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Breakthroughs with recycling advertising banners in Australia
For several months, a dedicated team led by the Vinyl Council has been making progress with the challenges of recycling advertising billboard skins. The team has achieved critical breakthrough results, some world ‘firsts’ and gained positive support from industry.
Currently over 1,200,000 m2 (500 tonnes) of advertising billboard skins go to landfills around Australia every year at a significant cost to business and as a waste of durable materials. Having promoted the latest blockbuster movie or a government safety message, the skins take up valuable space in landfills.
The challenge is that the skins are made of two excellent polymers (vinyl as a coating over woven polyester) which are hard to separate and reprocess - which is exactly why they are so suited for all weathers and conditions; they are UV and tear-resistant, waterproof, colour-fast, can be welded and are very tough. This is similar for other vinyl coated fabrics, including truck tarpaulins and grain covers, all of which currently go to landfill in Australia (total over 6,000 tonnes combined per year) and in most countries around the world.
In Europe, there is a €20M plant used to reprocess such material back to its constituent polymers. That solvent-based technology is not viable in Australia so the only option is to innovate and find economically viable alternative approaches and new products.
To support the research into this challenge, earlier this year the NSW Environment Trust has invested together with industry to enable collaboration between a team of keen and brilliant minds.
“Our team comprises skilled research assistants in chemistry at UNSW, industrial designers at Monash University, highly experienced PVC converters at Welvic Australia, innovative and successful manufacturers in PMG Engineering, and supplier Rojo Pacific who is keen to lead the advertising industry to a more sustainable future” explains Helen Millicer, Manager of the Industry Recycling Strategy at the Vinyl Council of Australia.
Together, the Vinyl Council and the Outdoor Media Association are providing industry-wide engagement and coordination.
“This problem is too big to do it alone and therefore we are delighted to have received funding support from the NSW Environment Trust as part of the NSW EPA’s Waste Less, Recycle More initiative” Helen added.
“A grant like this, that supports innovation and reprocessing in Australia, is a game changer. It means that we can manage a focused and properly resourced project with contributing partners to find viable products and end-market alternatives and thereby prevent loss of quality material to landfill.”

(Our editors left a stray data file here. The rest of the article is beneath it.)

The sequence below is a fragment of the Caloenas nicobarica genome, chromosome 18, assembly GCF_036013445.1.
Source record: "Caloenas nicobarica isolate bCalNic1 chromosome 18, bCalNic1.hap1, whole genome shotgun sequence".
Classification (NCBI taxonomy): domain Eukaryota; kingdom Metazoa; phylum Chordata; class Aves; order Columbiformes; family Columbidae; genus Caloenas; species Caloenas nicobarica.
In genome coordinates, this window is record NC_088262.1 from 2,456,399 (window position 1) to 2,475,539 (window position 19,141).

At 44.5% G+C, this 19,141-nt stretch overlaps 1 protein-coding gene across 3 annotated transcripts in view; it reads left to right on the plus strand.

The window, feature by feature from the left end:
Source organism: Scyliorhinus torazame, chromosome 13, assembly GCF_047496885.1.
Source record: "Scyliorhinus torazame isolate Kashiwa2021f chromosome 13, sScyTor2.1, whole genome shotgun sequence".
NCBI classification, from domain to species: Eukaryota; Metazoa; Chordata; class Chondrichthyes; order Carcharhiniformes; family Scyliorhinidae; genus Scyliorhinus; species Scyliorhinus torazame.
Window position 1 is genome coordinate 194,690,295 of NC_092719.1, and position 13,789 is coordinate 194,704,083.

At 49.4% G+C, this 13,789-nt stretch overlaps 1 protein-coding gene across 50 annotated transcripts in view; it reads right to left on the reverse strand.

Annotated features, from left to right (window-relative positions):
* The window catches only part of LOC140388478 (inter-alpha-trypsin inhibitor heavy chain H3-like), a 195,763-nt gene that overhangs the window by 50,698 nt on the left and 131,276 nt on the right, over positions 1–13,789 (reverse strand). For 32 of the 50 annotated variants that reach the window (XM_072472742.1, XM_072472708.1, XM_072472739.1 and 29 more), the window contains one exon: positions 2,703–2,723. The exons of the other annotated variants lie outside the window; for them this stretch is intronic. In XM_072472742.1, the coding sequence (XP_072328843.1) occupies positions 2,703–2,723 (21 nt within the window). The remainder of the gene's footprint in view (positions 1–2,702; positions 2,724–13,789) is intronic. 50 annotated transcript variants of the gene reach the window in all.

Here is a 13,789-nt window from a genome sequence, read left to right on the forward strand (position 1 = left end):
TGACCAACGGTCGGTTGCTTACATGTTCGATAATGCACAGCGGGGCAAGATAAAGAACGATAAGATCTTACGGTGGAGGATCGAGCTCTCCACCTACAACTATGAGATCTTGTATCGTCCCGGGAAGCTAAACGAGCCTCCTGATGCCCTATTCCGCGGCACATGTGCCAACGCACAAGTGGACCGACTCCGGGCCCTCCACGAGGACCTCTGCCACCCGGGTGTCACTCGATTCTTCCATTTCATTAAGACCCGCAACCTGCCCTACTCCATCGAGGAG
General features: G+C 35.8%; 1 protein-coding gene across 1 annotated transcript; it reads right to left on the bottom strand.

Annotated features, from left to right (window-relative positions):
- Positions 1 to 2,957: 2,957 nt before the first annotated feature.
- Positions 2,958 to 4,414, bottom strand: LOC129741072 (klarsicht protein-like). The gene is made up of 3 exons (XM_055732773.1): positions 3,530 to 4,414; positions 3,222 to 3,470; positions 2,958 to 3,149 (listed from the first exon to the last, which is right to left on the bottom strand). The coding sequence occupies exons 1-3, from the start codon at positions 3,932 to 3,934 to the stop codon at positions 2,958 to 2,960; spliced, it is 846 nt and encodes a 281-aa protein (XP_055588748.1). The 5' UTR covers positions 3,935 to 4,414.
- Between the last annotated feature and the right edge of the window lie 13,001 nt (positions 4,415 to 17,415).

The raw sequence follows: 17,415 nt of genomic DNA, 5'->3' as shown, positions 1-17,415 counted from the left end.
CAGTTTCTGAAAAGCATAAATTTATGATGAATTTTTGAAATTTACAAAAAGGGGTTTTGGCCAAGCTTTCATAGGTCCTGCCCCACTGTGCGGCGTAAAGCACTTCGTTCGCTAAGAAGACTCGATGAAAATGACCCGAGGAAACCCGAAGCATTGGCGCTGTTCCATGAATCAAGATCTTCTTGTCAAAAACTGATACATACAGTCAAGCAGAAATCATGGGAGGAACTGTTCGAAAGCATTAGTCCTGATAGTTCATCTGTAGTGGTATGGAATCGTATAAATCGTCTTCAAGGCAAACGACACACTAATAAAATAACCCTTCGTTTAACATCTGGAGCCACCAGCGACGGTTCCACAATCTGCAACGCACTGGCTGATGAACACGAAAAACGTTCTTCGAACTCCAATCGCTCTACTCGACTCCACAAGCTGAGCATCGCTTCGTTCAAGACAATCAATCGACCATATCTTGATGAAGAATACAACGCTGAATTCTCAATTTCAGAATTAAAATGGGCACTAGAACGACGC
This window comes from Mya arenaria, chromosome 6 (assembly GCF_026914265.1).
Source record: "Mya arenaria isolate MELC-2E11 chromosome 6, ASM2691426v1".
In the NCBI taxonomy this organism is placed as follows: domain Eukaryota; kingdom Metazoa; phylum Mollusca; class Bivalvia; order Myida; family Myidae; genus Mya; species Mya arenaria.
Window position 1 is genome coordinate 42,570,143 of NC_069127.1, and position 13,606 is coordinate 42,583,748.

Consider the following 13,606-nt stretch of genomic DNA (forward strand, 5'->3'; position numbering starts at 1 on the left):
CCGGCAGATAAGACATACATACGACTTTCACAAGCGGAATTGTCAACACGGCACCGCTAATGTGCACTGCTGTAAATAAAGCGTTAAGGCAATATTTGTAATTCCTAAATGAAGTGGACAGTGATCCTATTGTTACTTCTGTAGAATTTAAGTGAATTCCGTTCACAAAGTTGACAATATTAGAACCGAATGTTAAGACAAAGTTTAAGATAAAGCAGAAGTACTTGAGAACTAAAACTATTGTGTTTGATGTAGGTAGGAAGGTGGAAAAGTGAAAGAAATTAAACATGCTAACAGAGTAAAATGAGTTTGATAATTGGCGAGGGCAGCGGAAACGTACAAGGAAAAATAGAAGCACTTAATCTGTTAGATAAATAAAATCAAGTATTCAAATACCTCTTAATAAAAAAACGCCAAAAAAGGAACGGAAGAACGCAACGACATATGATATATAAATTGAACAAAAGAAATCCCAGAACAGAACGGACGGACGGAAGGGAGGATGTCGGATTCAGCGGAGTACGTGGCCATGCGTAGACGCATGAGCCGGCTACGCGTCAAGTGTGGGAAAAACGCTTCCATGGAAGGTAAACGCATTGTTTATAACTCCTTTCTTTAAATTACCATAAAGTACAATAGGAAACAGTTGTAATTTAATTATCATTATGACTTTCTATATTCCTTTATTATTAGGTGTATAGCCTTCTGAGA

The outcome of the funded trials, research and testing has led to two innovative Australian mechanical recycling technologies, one of which is proceeding to patent.
Product design students on the team have produced several prototype industrial designs taking advantage of the features of the material, including highway sound barriers, children’s push bikes, and floor safety mats. Trials have also worked with cut, woven and reformed material and material welded into molds to create a stronger fabric skin. Reprocessed material has been trialled for 3-D printing in another world ‘first’.
These developments have already led to specifications for a packaging product for trial with a major multinational company.
“Importantly, companies in the advertising industry met at an Industry Forum in Sydney in October and have given the green light to continue the project, to collaborate and contribute to finding a viable solution for recycling billboard skins in Australia”.
“We are delighted to have a team of brilliant minds, innovators and leaders in their fields contributing their time, expertise and facilities to find low cost solutions to this world-wide problem and sad waste of materials,” said Helen Millicer.
To complete the project in the next few months, the design prototypes will be finished and exhibited. A report will be published summarising the economics of collection, reprocessing and remaking of the billboard skins and the chemical and mechanical test results.
While this project has focussed on advertising banners in the first instance, it leads to the possibility of applying findings to other coated fabrics.
For more information and photos contact:
0413 875 872, www.vinyl.org.au and http://www.environment.nsw.gov.au/grants/2015-problem-waste.htm